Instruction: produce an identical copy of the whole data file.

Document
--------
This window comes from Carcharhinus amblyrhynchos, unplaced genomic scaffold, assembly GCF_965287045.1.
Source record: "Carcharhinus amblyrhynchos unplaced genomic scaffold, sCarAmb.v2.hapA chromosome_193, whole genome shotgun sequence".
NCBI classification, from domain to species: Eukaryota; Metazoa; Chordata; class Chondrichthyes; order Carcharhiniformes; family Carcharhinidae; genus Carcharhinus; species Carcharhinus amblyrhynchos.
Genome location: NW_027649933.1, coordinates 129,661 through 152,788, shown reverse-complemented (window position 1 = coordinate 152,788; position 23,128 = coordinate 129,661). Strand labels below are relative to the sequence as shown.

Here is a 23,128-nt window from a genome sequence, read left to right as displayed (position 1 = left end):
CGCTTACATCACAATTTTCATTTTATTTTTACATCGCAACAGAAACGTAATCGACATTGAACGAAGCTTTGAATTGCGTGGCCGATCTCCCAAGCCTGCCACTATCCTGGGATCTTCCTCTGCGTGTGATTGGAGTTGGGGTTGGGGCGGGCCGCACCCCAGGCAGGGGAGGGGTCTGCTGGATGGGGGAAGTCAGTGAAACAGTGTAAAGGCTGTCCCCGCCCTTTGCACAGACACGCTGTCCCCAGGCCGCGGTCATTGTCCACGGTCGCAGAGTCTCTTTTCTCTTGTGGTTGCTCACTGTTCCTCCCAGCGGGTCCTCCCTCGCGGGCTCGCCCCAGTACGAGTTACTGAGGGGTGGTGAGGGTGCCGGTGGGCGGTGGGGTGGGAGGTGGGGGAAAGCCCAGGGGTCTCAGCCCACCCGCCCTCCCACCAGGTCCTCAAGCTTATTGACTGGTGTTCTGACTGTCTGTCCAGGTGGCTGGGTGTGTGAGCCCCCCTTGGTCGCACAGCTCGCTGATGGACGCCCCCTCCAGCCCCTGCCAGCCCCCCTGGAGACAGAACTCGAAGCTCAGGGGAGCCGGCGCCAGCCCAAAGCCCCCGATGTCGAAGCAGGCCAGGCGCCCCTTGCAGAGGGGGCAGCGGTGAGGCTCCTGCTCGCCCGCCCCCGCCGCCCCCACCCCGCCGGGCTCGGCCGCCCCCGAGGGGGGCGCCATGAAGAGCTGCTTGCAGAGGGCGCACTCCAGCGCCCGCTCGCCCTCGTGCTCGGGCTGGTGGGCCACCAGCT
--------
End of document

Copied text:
This window comes from Carcharhinus amblyrhynchos, unplaced genomic scaffold, assembly GCF_965287045.1.
Source record: "Carcharhinus amblyrhynchos unplaced genomic scaffold, sCarAmb.v2.hapA chromosome_193, whole genome shotgun sequence".
NCBI classification, from domain to species: Eukaryota; Metazoa; Chordata; class Chondrichthyes; order Carcharhiniformes; family Carcharhinidae; genus Carcharhinus; species Carcharhinus amblyrhynchos.
Genome location: NW_027649933.1, coordinates 129,661 through 152,788, shown reverse-complemented (window position 1 = coordinate 152,788; position 23,128 = coordinate 129,661). Strand labels below are relative to the sequence as shown.

Here is a 23,128-nt window from a genome sequence, read left to right as displayed (position 1 = left end):
CGCTTACATCACAATTTTCATTTTATTTTTACATCGCAACAGAAACGTAATCGACATTGAACGAAGCTTTGAATTGCGTGGCCGATCTCCCAAGCCTGCCACTATCCTGGGATCTTCCTCTGCGTGTGATTGGAGTTGGGGTTGGGGCGGGCCGCACCCCAGGCAGGGGAGGGGTCTGCTGGATGGGGGAAGTCAGTGAAACAGTGTAAAGGCTGTCCCCGCCCTTTGCACAGACACGCTGTCCCCAGGCCGCGGTCATTGTCCACGGTCGCAGAGTCTCTTTTCTCTTGTGGTTGCTCACTGTTCCTCCCAGCGGGTCCTCCCTCGCGGGCTCGCCCCAGTACGAGTTACTGAGGGGTGGTGAGGGTGCCGGTGGGCGGTGGGGTGGGAGGTGGGGGAAAGCCCAGGGGTCTCAGCCCACCCGCCCTCCCACCAGGTCCTCAAGCTTATTGACTGGTGTTCTGACTGTCTGTCCAGGTGGCTGGGTGTGTGAGCCCCCCTTGGTCGCACAGCTCGCTGATGGACGCCCCCTCCAGCCCCTGCCAGCCCCCCTGGAGACAGAACTCGAAGCTCAGGGGAGCCGGCGCCAGCCCAAAGCCCCCGATGTCGAAGCAGGCCAGGCGCCCCTTGCAGAGGGGGCAGCGGTGAGGCTCCTGCTCGCCCGCCCCCGCCGCCCCCACCCCGCCGGGCTCGGCCGCCCCCGAGGGGGGCGCCATGAAGAGCTGCTTGCAGAGGGCGCACTCCAGCGCCCGCTCGCCCTCGTGCTCGGGCTGGTGGGCCACCAGCT